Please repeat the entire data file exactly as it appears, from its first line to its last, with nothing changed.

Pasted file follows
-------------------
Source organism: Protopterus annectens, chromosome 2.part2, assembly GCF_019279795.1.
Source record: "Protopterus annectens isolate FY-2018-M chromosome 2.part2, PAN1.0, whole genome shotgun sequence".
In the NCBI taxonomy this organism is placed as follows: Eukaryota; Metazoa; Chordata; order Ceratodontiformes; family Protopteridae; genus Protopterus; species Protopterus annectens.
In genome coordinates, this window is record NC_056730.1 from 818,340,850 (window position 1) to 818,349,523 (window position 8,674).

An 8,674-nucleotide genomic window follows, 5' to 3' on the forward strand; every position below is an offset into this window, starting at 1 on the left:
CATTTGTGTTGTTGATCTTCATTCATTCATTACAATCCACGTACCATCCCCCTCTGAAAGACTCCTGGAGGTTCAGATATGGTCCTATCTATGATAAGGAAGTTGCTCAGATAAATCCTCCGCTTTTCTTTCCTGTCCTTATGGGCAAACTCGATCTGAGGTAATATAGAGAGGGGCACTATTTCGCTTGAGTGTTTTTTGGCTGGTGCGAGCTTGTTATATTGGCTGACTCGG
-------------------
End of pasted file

Source organism: Protopterus annectens, chromosome 2.part2, assembly GCF_019279795.1.
Source record: "Protopterus annectens isolate FY-2018-M chromosome 2.part2, PAN1.0, whole genome shotgun sequence".
In the NCBI taxonomy this organism is placed as follows: Eukaryota; Metazoa; Chordata; order Ceratodontiformes; family Protopteridae; genus Protopterus; species Protopterus annectens.
In genome coordinates, this window is record NC_056730.1 from 818,340,850 (window position 1) to 818,349,523 (window position 8,674).

An 8,674-nucleotide genomic window follows, 5' to 3' on the forward strand; every position below is an offset into this window, starting at 1 on the left:
CATTTGTGTTGTTGATCTTCATTCATTCATTACAATCCACGTACCATCCCCCTCTGAAAGACTCCTGGAGGTTCAGATATGGTCCTATCTATGATAAGGAAGTTGCTCAGATAAATCCTCCGCTTTTCTTTCCTGTCCTTATGGGCAAACTCGATCTGAGGTAATATAGAGAGGGGCACTATTTCGCTTGAGTGTTTTTTGGCTGGTGCGAGCTTGTTATATTGGCTGACTCGG